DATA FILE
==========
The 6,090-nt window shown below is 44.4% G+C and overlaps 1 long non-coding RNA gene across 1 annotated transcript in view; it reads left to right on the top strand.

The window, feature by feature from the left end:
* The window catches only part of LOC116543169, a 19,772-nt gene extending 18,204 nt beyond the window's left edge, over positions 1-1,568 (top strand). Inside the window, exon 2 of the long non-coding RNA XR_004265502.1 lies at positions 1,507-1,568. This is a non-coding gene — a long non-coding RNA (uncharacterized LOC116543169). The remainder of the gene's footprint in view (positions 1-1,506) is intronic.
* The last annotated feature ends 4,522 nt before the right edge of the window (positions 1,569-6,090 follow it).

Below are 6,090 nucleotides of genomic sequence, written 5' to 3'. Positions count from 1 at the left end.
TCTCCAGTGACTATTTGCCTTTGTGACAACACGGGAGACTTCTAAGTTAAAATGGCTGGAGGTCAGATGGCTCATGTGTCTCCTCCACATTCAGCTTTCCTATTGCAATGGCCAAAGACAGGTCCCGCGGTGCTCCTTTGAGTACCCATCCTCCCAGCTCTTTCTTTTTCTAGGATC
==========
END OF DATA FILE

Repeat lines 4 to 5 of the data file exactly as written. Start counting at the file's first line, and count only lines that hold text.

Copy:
* The last annotated feature ends 4,522 nt before the right edge of the window (positions 1,569-6,090 follow it).

Below are 6,090 nucleotides of genomic sequence, written 5' to 3'. Positions count from 1 at the left end.